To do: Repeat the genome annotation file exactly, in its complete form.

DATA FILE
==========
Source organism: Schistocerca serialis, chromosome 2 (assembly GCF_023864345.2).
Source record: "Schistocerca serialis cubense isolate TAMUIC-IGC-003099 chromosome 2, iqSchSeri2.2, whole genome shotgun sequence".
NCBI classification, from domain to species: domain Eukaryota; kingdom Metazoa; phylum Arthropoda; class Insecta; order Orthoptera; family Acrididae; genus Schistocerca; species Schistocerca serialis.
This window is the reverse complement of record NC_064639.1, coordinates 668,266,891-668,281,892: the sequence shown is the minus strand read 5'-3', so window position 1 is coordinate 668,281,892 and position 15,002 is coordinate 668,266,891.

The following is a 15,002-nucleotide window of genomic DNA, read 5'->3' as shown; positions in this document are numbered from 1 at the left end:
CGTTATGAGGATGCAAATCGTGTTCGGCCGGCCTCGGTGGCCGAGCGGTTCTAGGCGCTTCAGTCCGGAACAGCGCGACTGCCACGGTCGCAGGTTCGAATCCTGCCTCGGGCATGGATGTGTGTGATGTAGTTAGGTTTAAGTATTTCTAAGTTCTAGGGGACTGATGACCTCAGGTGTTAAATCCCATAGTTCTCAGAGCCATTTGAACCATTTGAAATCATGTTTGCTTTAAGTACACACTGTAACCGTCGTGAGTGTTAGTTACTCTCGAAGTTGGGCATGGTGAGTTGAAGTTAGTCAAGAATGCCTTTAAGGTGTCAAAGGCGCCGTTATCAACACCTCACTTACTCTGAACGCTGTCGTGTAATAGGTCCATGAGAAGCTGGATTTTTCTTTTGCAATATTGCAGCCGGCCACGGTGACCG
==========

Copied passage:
Source organism: Schistocerca serialis, chromosome 2 (assembly GCF_023864345.2).
Source record: "Schistocerca serialis cubense isolate TAMUIC-IGC-003099 chromosome 2, iqSchSeri2.2, whole genome shotgun sequence".
NCBI classification, from domain to species: domain Eukaryota; kingdom Metazoa; phylum Arthropoda; class Insecta; order Orthoptera; family Acrididae; genus Schistocerca; species Schistocerca serialis.
This window is the reverse complement of record NC_064639.1, coordinates 668,266,891-668,281,892: the sequence shown is the minus strand read 5'-3', so window position 1 is coordinate 668,281,892 and position 15,002 is coordinate 668,266,891.

The following is a 15,002-nucleotide window of genomic DNA, read 5'->3' as shown; positions in this document are numbered from 1 at the left end:
CGTTATGAGGATGCAAATCGTGTTCGGCCGGCCTCGGTGGCCGAGCGGTTCTAGGCGCTTCAGTCCGGAACAGCGCGACTGCCACGGTCGCAGGTTCGAATCCTGCCTCGGGCATGGATGTGTGTGATGTAGTTAGGTTTAAGTATTTCTAAGTTCTAGGGGACTGATGACCTCAGGTGTTAAATCCCATAGTTCTCAGAGCCATTTGAACCATTTGAAATCATGTTTGCTTTAAGTACACACTGTAACCGTCGTGAGTGTTAGTTACTCTCGAAGTTGGGCATGGTGAGTTGAAGTTAGTCAAGAATGCCTTTAAGGTGTCAAAGGCGCCGTTATCAACACCTCACTTACTCTGAACGCTGTCGTGTAATAGGTCCATGAGAAGCTGGATTTTTCTTTTGCAATATTGCAGCCGGCCACGGTGACCG